There is a review for the Blu-ray of Eraserhead up at DVDBeaver.com: http://www.dvdbeaver.com/film/DVDReview2/eraserhead.htm
Here's an excerpt:
Universal (Japan) - Region 'A' Blu-ray - May 2012: Firstly, I am making the assumption that this is released by Universal although the Absurda logo, Comstock Group, MK2 and even what looks like small Paramount logo appear either at the beginning of Eraserhead or on the Japanese boxcover spine. Regardless , I suspect this will be the same transfer as offered on other Blu-ray editions across the globe - although each country may play some mix-n-match with the extras.
It looks good on the single-layered Blu-ray disc - improving in more-layered contract and an up-tick in detail. The film textures rise to more prominence, the visuals are a shade brighter and the image is exceptionally clean. It is advertised as "Newly remastered by David Lynch himself for this 35th Anniversary release, his feature-film debut is a masterpiece of the macabre and grotesque."
Audio is in lossless stereo 2.0 channel. I couldn't put it better than what Dean Carlson said:" With renowned sound designer Alan Splet, Lynch developed any technique he could conjure up -- from recording with pieces of glass tubing, pneumatic engines, or water-based pieces of machinery -- to produce sounds never heard before (or since) in any medium. Pieces of Fats Waller filter in through the unsettling haze. The sounds of the unimaginably horrific baby are nothing less than ghastly. Few directors could have realized such a potent vision only a first time out. Disturbing, haunting, and -- decades later -- still one of the most compelling sonic creations in the history of film. " The uncompressed transfer handles the aural aspects well - creepy depth and odd reverbs make the sound a strong part of the film presentation. There are optional Japanese subtitles on this region 'A' Blu-ray disc.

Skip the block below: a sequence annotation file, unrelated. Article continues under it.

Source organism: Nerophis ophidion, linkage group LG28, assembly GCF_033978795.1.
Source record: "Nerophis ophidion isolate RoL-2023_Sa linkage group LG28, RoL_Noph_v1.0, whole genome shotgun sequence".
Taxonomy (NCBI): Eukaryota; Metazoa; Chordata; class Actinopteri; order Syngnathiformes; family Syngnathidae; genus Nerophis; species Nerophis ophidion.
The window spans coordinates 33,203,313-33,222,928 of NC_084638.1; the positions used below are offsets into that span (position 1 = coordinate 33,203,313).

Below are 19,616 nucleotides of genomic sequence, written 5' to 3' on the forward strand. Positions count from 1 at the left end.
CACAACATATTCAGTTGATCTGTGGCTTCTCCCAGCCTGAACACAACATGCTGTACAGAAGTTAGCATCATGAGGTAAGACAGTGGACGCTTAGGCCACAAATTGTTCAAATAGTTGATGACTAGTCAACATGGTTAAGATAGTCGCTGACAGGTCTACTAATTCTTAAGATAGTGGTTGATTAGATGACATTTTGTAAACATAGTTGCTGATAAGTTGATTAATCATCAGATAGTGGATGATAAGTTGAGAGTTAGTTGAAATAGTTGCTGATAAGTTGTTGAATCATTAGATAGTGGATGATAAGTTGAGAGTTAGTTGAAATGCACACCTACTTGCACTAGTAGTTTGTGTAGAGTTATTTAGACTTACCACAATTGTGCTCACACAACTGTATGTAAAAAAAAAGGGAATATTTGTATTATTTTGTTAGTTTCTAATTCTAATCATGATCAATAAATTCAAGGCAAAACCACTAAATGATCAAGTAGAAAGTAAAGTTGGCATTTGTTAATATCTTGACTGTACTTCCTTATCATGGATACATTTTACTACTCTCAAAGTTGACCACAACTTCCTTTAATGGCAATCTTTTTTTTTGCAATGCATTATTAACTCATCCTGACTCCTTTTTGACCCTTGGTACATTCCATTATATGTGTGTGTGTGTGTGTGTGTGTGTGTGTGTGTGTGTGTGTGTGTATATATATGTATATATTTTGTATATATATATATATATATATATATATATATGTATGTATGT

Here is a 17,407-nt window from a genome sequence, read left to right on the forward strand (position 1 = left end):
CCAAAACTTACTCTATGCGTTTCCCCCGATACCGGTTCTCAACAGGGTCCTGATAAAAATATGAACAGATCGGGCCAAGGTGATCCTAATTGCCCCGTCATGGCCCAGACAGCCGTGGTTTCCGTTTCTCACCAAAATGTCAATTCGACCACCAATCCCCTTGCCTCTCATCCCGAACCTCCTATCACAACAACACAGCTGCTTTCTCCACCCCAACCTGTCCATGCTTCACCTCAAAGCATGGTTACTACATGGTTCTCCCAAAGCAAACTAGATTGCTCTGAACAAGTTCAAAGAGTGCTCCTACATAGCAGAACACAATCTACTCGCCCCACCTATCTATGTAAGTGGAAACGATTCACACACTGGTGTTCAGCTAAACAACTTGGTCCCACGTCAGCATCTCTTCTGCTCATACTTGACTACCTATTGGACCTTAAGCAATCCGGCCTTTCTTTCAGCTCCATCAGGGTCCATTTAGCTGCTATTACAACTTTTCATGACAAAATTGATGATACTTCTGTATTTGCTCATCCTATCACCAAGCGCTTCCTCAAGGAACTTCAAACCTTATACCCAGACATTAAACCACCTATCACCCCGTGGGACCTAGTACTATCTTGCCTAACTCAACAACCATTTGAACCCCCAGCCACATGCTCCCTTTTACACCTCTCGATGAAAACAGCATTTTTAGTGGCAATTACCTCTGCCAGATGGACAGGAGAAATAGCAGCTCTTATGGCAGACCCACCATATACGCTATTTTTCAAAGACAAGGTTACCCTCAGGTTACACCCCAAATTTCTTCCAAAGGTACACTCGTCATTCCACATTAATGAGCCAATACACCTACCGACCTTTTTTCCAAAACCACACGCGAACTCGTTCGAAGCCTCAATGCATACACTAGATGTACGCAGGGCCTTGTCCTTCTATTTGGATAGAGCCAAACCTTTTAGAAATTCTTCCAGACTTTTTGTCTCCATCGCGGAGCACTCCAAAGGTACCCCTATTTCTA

There is a trailer accessible on the feature Blu-ray . There is a second disc - a DVD included in the package with "Stories" - the 1.5 hour feature of David Lynch discussing various aspects of the film and why his labor of love debut represents such a special place in his ouvre. There are also six short Lynch films: Six Men Getting Sick - (3:54, 1966), The Alphabet - (3:44, 1968), The Grandmother (33:46, 1970), The Amputee Take 1 + 2 - (8:56, 1974), and Lumiere (:58 - 1995). Quality is about as good as it gets for these shorts but the production limitations are evident.
Very cool to have Eraserhead looking so much closer to a theatrical experience. The lossless audio especially adds another level of impact to the viewing. Creep? Macabre? Haunting? Sexual? All of the above? Eraserhead is a film that you can revisit - given the space to digest the symbols it contains. Lynch fans should be very pleased to get this in any of the available 1080P packages.